by Capt. Chris Martin
December 10, 2015
Because tide and water conditions can sometimes be simply ideal this month, it’s not completely uncommon for anglers to experience several beautiful days of rewarding Texas coastal fishing in December. In fact, a lot of coastal anglers specifically plan to spend time out on the water this month because of their previously scheduled time-off from work which happens to coincide with December’s holiday season. But, probably all of us have come to realize at some point in our fishing lifetime that predetermined vacation time means that we’re only going to be able to be out on the water on particular days of the year – days that might just be prior to, during, or immediately following the passage of the latest wintertime frontal system. Being productive during any of these three stages of a passing frontal system means you will need to know what you can expect to be facing in each situation. Only then will you be able to plan for the worst, and (hopefully) experience the best.
If asked, many coastal anglers will admit that they have had exceptional catches just ahead of strengthening frontal passages. However, fishing in the face of a substantial approaching front often means facing very strong southerly winds that are being sucked-in off of the Gulf of Mexico just ahead of the front. These southerly winds often gust unpredictably, so it is always good to be able to position yourself against a protected shoreline in the hours leading up to the arrival of the front. Whenever fishing during this period, anglers should always attempt to know ahead of time exactly what time of the day the front is expected to roll through their area. That way they can plan accordingly and can be off the water in time for the actual passage of the approaching storm.
A lot of anglers will choose not to be out in the elements during the actual passage of a frontal system. There’s any of a number reasons why some don’t like to fish in such conditions, but safety is probably the number one reason on everyone’s list. Strong fronts this month can sometimes present nothing less than treacherous conditions during the course of their passing. To this day, we still hear of people losing their boats, as well as their lives in some instances, as they attempt to make their way home across the open bay during the onslaught of one of these approaching frontal systems. Very little about this particular situation is comfortable or safe, not even for many of the more skilled boating captains. If it’s at all possible, anglers should simply avoid fishing this phase of a frontal passage altogether.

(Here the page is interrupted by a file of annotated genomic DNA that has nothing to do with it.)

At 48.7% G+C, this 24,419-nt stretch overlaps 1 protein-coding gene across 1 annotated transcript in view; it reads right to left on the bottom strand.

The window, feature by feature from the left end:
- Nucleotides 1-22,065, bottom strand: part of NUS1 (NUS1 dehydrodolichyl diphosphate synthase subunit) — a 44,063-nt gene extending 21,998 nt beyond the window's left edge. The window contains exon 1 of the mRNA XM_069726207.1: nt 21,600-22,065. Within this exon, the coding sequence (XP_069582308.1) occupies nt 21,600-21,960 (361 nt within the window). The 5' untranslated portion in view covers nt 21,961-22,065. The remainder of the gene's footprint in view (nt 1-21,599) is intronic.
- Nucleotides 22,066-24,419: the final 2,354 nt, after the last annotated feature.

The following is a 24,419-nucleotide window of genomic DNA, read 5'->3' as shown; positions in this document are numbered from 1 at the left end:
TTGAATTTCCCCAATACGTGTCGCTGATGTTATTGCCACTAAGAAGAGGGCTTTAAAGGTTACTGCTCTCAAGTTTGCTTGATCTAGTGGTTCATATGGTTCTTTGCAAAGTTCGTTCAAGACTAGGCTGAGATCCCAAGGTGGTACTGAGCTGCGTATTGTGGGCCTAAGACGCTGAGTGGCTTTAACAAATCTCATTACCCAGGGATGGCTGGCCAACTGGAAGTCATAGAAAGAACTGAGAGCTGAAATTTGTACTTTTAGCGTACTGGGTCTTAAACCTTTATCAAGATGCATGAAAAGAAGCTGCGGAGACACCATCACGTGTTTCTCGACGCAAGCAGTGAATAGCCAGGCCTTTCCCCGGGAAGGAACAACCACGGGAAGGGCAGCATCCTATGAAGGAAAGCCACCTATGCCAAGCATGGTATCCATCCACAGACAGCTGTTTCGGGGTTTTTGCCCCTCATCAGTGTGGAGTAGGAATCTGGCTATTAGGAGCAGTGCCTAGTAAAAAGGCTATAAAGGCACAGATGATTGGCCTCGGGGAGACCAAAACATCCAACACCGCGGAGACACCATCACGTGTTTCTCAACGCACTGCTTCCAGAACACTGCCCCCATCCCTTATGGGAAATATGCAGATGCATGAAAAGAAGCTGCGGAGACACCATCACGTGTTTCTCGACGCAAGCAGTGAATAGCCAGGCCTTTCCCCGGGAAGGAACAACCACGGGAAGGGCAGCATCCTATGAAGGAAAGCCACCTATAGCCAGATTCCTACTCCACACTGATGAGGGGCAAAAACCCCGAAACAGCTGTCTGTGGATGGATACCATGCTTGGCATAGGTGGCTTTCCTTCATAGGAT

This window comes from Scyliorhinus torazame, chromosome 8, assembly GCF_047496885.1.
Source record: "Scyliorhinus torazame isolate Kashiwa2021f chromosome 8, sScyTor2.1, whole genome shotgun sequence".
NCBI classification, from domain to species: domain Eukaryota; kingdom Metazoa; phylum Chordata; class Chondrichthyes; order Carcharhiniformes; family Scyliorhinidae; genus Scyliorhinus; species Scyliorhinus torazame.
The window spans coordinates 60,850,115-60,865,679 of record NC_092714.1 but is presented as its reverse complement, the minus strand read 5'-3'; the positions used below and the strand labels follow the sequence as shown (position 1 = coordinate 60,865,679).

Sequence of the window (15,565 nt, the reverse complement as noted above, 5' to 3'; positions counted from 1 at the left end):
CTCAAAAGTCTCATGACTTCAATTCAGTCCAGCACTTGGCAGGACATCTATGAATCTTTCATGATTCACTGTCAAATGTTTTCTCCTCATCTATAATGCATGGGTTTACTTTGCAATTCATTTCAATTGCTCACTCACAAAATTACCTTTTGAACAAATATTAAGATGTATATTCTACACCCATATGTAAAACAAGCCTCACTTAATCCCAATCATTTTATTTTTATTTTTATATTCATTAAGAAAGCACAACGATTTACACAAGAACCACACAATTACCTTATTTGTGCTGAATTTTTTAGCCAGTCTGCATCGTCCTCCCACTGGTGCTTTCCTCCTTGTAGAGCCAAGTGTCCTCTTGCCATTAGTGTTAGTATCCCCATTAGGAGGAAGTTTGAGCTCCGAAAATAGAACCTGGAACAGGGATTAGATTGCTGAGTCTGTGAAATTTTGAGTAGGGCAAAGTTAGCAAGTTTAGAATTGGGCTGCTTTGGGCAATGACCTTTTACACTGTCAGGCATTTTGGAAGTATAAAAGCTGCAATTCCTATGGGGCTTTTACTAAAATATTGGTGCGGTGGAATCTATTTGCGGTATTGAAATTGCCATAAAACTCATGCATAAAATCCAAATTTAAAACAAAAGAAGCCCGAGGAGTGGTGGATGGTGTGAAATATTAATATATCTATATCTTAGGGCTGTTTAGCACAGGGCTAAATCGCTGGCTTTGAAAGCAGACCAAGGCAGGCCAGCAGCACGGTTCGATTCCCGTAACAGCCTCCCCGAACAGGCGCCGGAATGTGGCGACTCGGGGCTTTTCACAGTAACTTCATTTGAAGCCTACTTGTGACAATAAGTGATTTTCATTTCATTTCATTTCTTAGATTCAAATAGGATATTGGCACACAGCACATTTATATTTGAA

Historically, it has been found to be quite effective for anglers to wait until the front has passed completely before pursuing any more fishing. Do the fish even seem interested immediately following a strong front? The only way to answer that is, “Yes, of course.” The fish are probably always interested, but just not like they are once everything has had a chance to settle down a bit following the passing of a front. Many old salts prefer fishing the second and third days following a frontal passage – with the third day afterwards being categorically their absolute favorite day. Waiting this long following the passage of the front allows strong winds associated with the passing of the front to greatly subside and will most often give the sky plenty of time to clear from its previous frontal overcast conditions.
Barometric pressure and water temperature exhibit significant changes during the passing of wintertime frontal systems that tell the trout to look for places that offer protection from danger and cover from weather. So, when beginning to search for trout after a front has already passed, always look toward leeward shorelines that hold deep green water. Anglers have also recognized some really nice post-frontal trout catches by concentrating their efforts in some of the natural fish passes that are found between open-bay reefs and islands, and in some of the back lake areas where cuts and passes can be found that consist of water depths between four and eight feet. These areas tend to hold great water conditions in the calming period that follows the passing of a front, and the structure of the bay bottom at these places tends to mostly be mud and silt which is another prime objective of the trout during times of colder weather – mud is capable of absorbing impressive amounts of warmth from the sunlight and, thus, is able to hold that warmth much, much longer than sand or shell.
Anglers should also look for post-frontal trout and red fish in some of the slightly deeper guts that tend to weave into and out of some of the small coves that are situated just adjacent to the vast openness of main bay systems, as such coves can often be spectacular target areas for post-frontal trout in December. But, just as soon as the morning sun begins to warm the shallows of these coves, move out of the cove and on to the surrounding area flats that are mostly comprised of grass and mud. Use a slower than usual retrieve, especially on a deep presentation, regardless of your chosen lure. Anglers may also like to use very lightweight jig heads in December, as well as the rest of the cold-water months, so as to be able to prevent snags while fishing over shell or grass while retrieving slower than usual. Until next time, tight lines to all!